Growing popularity of Islam among US Hispanics

The United States is one of the most ethnically and racially diverse countries in the world. The US census officially recognizes six distinctive ethnic and racial categories, including whites, American Indians, African Americans, Native Hawaiians and people of mixed descent. The whites constitute the majority of the US population (63%), followed by Hispanics or Latino Americans (15%) and African Americans (13%). The rest include Asian Americans, people of indigenous ancestry and those of mixed descent.

The population of Latino Americans, who have migrated from the Spanish-speaking countries of Latin America at different points of time, is estimated to be around 50 million, making them the country’s largest minority group. The Hispanics are of mixed ethnicity, including whites (62.4%), blacks (4%) and those of mixed descent. The majority of Hispanics (70%) are Catholic and about 23% are members of Protestant and other churches, such as Jehovah’s Witnesses. The population of Catholic Hispanics has been shrinking over the past few years. It is estimated that as a result of growing disenchantment with Catholic doctrines and ritual practices and the church establishment, up to 100,000 Hispanic Catholics are leaving the fold of the Catholic church every year.

Many Latinos, especially women, have embraced Islam in recent years. According to conservative estimates, the number of Latino converts in the US is between 100,000 and 200,000. A 2006 estimate by the American Muslim Council suggested that the number of Hispanic Muslims in the US was around 200,000. A 2011 survey by the Pew Forum on Religion and Public Life found that 2.75 million Muslims were living in the United States, of which about 4% identified themselves as Latino Muslims. Thousands of Latinos have been drawn to Islam because they found a striking convergence and harmony between some of the Latino traditions and Islamic values and principles, including simplicity, communitarian unity and solidarity, family cohesion, supportive networks, an emphasis on spiritual and moral values and respect for the rights of the poor. They are impressed by the Islamic ideals of equality and brotherhood and the Islamic belief that there is a direct and personal relationship between God and man, unhampered by any mediating clergy. Female Latino converts find a refreshing and reassuring sense of dignity and security in the fold of Islam and are impressed by the recognition of gender equality in Islamic tradition.

Latino converts are warmly welcomed and accepted by the wider American Muslim community, and this is one of the significant reasons for the growing popularity of Islam among the Hispanics. In many areas, Latino women who have embraced Islam have formed communitarian and supportive networks, which reinforces their shared identity and solidarity and acts as a bulwark against mistrust and hostility from the wider society.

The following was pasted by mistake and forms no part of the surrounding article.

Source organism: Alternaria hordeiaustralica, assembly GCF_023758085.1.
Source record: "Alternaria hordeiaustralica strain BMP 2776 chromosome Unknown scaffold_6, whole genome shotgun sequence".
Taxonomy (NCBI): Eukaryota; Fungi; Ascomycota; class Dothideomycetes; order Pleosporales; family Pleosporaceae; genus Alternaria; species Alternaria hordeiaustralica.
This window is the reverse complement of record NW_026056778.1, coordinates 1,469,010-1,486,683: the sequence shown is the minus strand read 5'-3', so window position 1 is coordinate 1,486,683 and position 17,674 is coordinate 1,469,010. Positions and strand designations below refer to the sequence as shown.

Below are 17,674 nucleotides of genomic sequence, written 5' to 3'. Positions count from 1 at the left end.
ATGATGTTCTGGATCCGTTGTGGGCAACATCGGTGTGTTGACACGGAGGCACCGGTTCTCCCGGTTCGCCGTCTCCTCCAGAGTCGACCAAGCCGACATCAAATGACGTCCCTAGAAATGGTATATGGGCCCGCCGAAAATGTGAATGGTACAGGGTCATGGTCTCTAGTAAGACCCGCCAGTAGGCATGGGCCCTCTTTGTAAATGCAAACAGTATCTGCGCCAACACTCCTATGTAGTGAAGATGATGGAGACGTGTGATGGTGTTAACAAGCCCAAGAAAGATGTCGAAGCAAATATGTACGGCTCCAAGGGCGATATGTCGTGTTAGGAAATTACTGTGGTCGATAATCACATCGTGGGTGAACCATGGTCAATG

Conversion to Islam provides the Latinos with a new sense of identity. However, this new identity does not lead to the complete disavowal or abandonment of the traditional Latino identity. Rather, it is based on a synthesis between Islamic values and selectively appropriated elements of traditional Latino culture. Thus, traditional Latino food, the Spanish language, family values and music are supplemented with devotion to the new faith, modest dress, Islamic cultural symbols such as the headscarf and the beard and prayers.

Like Muslims in general, Latino Muslims in the US have to bear the brunt of Islamophobia, which is particularly manifested in the projection of negative and demeaning stereotypes about the community in the media and in everyday life. However, they are not disheartened or overly distressed about the prevailing atmosphere of mistrust and hostility and remain steadfast in their commitment to their chosen faith.

A new mosque in Copenhagen

Muslims constitute the second-largest religious community in Denmark. The population of Muslims in the country is estimated to be around 270,000, which is about 4.8 per cent of Denmark’s population of 5.6 million. An estimated 2,800 Danes have converted to Islam. Muslims in Denmark have diverse national backgrounds, including Turks, Moroccans, Pakistanis, Iraqis, Iranians, Bosnians and Somalis. Some cemeteries in the country have separate sections for Muslims. A separate Muslim cemetery was opened in Brondby near Copenhagen in 2006. There are about 20 Islamic schools in the country. Many hospitals, schools and kindergartens serve halal food.

Denmark is the only country in Europe that does not have a proper, large mosque. Over the past several years, Muslims have been making efforts to construct a proper mosque, but their efforts failed or were thwarted under the pressure of far-right groups. Now the country’s first large mosque, with a dome and a minaret, is nearing completion. The mosque complex, which is spread over an area of 6,800 square metres, is likely to be completed by the end of this year. A 20-metre minaret has already been installed. The architecture of the mosque represents a synthesis of Scandinavian and Islamic patterns and designs. Qatar’s royal family has contributed 150 million kroner for the construction of the mosque. The mosque complex will have an Islamic school, a café and childcare facilities.